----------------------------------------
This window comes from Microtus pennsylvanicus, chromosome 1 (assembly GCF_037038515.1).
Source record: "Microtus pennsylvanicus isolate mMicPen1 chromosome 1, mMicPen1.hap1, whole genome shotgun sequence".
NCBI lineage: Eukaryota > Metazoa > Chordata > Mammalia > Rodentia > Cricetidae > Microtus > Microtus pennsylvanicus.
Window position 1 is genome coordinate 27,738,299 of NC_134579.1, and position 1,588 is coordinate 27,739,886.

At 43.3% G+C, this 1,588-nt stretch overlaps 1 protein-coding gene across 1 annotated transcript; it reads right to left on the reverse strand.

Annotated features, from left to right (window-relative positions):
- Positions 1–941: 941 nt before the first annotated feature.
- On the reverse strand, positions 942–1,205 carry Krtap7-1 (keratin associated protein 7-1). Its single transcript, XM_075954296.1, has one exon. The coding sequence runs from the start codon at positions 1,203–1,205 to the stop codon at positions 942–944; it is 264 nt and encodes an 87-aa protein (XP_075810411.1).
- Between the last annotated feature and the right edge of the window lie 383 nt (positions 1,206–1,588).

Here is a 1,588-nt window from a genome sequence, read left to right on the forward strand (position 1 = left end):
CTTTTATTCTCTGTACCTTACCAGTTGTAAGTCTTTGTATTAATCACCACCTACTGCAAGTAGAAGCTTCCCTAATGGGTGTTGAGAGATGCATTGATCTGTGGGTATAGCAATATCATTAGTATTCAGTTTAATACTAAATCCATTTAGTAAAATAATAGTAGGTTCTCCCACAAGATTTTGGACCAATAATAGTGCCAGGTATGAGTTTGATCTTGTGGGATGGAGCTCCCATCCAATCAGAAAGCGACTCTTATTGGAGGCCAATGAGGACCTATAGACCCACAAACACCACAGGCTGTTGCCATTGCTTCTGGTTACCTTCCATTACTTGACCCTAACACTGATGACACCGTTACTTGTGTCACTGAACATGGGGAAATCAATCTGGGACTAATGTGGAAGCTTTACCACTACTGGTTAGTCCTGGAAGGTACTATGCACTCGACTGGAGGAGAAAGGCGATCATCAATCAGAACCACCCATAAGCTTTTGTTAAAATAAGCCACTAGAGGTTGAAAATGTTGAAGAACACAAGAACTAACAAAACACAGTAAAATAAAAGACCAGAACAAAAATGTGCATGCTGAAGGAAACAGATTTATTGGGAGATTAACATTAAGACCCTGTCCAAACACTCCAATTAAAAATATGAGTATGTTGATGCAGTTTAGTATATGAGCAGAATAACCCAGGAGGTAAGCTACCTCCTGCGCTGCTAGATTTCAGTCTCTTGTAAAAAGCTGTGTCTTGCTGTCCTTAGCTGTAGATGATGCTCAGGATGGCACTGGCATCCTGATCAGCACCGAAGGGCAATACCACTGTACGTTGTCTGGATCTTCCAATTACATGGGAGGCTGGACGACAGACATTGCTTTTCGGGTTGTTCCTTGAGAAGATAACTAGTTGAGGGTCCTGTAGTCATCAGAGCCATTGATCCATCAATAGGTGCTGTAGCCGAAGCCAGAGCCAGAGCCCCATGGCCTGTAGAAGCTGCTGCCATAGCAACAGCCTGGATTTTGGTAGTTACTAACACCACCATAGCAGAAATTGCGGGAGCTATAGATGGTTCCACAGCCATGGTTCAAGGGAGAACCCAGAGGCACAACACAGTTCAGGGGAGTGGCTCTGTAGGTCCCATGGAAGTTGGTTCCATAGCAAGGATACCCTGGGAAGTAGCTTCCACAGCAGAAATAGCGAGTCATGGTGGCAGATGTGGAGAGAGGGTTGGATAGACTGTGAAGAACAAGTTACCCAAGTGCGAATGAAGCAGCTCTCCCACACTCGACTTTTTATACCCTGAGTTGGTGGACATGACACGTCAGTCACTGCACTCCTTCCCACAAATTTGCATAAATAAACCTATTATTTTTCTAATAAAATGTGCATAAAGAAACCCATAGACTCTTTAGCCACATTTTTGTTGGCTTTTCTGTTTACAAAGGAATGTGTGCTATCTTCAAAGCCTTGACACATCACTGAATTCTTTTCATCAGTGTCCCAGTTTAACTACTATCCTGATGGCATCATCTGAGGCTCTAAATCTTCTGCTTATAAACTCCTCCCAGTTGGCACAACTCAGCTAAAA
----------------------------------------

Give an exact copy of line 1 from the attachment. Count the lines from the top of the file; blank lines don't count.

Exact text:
This window comes from Microtus pennsylvanicus, chromosome 1 (assembly GCF_037038515.1).